Brett Gelman and Sian Clifford in Fleabag (Photo: Amazon)

AVC: She and her sister, Claire [Sian Clifford], are bound by this grief over their mother. In writing Claire, did you want to portray the other side of “I’m fine?”

PWB: Yes, because she’s fine in a different way. She’s incredibly practical and industrious. The building of that character was really important to give Fleabag a different kind of foil. Because she is the only person that Fleabag can tease and be silly with, and you see the naughty side of her in real life rather than always at the camera. And the more I was writing Fleabag teasing her, the harder she got, which was useful, because I think Fleabag needs Claire to say, “I’m miserable. I’m grieving.” One of them needs to open up. And Claire refuses to, and so does Fleabag.


AVC: By the time you get through the series, Claire’s not the uptight bitch. She’s another ridiculously complicated woman. Did you want to populate the world full of these people?

PWB: Again, it was sort of semi-intentional. When I was talking to people about what I was writing, it would come out as, “Yes, that’s absolutely my intention,” but really, it’s just what I wanted, what I was enjoying writing most with this relationships between siblings and the hardness being them but also the innate love between them. But yeah, on some level, it’s very important to me to have written those complex female characters, but I wasn’t sitting there saying, “How can I make them more complex or more female?”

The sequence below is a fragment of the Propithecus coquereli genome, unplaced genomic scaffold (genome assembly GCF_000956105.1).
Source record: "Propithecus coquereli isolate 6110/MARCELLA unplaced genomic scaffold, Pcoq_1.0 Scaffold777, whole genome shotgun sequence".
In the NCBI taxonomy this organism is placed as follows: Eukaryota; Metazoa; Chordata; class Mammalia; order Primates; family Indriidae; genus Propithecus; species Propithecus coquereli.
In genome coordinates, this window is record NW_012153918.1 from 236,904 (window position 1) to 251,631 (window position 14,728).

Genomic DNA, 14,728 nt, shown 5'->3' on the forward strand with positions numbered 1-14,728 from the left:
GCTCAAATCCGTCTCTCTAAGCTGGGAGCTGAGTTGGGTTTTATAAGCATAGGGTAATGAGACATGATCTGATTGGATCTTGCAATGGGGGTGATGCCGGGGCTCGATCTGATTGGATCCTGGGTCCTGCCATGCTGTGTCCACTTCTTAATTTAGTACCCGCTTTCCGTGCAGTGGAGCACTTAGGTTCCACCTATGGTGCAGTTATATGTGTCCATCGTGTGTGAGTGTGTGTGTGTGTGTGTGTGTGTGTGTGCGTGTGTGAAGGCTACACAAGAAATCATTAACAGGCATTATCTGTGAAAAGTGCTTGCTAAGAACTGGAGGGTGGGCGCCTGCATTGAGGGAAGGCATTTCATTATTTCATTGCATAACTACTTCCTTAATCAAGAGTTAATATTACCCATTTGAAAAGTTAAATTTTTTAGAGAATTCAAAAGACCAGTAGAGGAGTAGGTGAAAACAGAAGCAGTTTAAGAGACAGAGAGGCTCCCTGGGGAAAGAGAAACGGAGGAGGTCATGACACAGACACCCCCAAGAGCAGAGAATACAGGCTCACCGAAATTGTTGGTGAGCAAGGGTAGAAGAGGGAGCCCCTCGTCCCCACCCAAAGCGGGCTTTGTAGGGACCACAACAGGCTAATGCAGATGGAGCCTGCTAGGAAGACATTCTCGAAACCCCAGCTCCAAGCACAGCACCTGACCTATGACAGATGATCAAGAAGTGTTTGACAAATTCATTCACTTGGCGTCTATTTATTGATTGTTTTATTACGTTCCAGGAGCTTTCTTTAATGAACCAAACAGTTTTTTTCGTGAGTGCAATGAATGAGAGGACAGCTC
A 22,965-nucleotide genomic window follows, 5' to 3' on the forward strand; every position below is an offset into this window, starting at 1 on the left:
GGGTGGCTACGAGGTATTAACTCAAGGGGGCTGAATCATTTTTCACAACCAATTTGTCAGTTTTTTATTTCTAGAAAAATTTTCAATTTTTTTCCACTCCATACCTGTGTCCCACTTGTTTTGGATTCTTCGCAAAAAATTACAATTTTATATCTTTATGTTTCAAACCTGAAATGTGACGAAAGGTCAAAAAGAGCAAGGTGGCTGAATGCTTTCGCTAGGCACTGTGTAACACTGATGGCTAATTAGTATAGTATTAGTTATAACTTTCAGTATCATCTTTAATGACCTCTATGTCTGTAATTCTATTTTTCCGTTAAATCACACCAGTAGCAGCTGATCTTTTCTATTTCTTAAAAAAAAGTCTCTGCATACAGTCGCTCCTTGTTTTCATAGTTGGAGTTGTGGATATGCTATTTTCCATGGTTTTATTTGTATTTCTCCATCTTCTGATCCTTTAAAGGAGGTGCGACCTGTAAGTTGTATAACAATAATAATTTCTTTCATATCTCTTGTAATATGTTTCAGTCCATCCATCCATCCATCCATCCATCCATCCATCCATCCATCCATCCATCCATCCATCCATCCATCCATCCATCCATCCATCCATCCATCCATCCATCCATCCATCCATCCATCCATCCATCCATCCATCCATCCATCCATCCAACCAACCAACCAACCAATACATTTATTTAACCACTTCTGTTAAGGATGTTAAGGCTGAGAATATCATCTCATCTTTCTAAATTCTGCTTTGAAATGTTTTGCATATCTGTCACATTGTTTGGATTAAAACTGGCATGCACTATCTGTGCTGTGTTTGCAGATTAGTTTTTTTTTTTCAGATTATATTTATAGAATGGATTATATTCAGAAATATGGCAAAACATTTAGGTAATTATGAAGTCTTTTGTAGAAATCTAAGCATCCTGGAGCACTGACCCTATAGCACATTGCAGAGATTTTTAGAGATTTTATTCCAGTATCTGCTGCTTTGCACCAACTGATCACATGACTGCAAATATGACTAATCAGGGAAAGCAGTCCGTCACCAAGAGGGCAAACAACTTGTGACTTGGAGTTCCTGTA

AVC: Do you have a sister?

PWB: Yeah, and a brother. So that relationship is kind of the mixture of the three of us. But my mom’s alive and well. So we’re fine.


AVC: And your best friend?

PWB: She’s very well, too. It’s fine. Everyone’s fine.

AVC: I do feel like you’re going to have to be telling people, “No, it’s fine.”

PWB: Someone texted my sister the other day saying, “Did you actually shit in a sink?” And she’s like, “No, obviously I didn’t! It’s a TV show!”